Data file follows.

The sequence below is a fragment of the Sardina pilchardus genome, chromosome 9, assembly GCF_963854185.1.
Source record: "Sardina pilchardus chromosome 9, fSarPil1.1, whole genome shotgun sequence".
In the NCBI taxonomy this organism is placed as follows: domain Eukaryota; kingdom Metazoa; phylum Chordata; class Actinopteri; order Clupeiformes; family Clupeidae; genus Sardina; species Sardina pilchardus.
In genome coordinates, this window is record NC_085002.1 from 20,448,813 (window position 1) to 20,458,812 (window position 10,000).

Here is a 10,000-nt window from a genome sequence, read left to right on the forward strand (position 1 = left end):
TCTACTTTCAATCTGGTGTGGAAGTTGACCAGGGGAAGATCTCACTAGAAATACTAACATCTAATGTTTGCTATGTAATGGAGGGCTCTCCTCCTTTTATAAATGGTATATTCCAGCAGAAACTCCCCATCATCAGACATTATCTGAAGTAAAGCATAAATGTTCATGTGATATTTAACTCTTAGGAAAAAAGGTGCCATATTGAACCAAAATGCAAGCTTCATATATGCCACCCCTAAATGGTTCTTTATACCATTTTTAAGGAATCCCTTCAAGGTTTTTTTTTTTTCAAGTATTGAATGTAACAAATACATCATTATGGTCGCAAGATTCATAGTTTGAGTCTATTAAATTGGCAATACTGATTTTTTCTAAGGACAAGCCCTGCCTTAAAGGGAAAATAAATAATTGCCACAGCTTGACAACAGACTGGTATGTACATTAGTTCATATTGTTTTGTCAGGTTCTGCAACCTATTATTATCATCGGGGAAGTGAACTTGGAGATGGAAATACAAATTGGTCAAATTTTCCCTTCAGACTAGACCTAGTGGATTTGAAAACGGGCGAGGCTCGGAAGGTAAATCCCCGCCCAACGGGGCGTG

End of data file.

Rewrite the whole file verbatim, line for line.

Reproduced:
The sequence below is a fragment of the Sardina pilchardus genome, chromosome 9, assembly GCF_963854185.1.
Source record: "Sardina pilchardus chromosome 9, fSarPil1.1, whole genome shotgun sequence".
In the NCBI taxonomy this organism is placed as follows: domain Eukaryota; kingdom Metazoa; phylum Chordata; class Actinopteri; order Clupeiformes; family Clupeidae; genus Sardina; species Sardina pilchardus.
In genome coordinates, this window is record NC_085002.1 from 20,448,813 (window position 1) to 20,458,812 (window position 10,000).

Here is a 10,000-nt window from a genome sequence, read left to right on the forward strand (position 1 = left end):
TCTACTTTCAATCTGGTGTGGAAGTTGACCAGGGGAAGATCTCACTAGAAATACTAACATCTAATGTTTGCTATGTAATGGAGGGCTCTCCTCCTTTTATAAATGGTATATTCCAGCAGAAACTCCCCATCATCAGACATTATCTGAAGTAAAGCATAAATGTTCATGTGATATTTAACTCTTAGGAAAAAAGGTGCCATATTGAACCAAAATGCAAGCTTCATATATGCCACCCCTAAATGGTTCTTTATACCATTTTTAAGGAATCCCTTCAAGGTTTTTTTTTTTTCAAGTATTGAATGTAACAAATACATCATTATGGTCGCAAGATTCATAGTTTGAGTCTATTAAATTGGCAATACTGATTTTTTCTAAGGACAAGCCCTGCCTTAAAGGGAAAATAAATAATTGCCACAGCTTGACAACAGACTGGTATGTACATTAGTTCATATTGTTTTGTCAGGTTCTGCAACCTATTATTATCATCGGGGAAGTGAACTTGGAGATGGAAATACAAATTGGTCAAATTTTCCCTTCAGACTAGACCTAGTGGATTTGAAAACGGGCGAGGCTCGGAAGGTAAATCCCCGCCCAACGGGGCGTG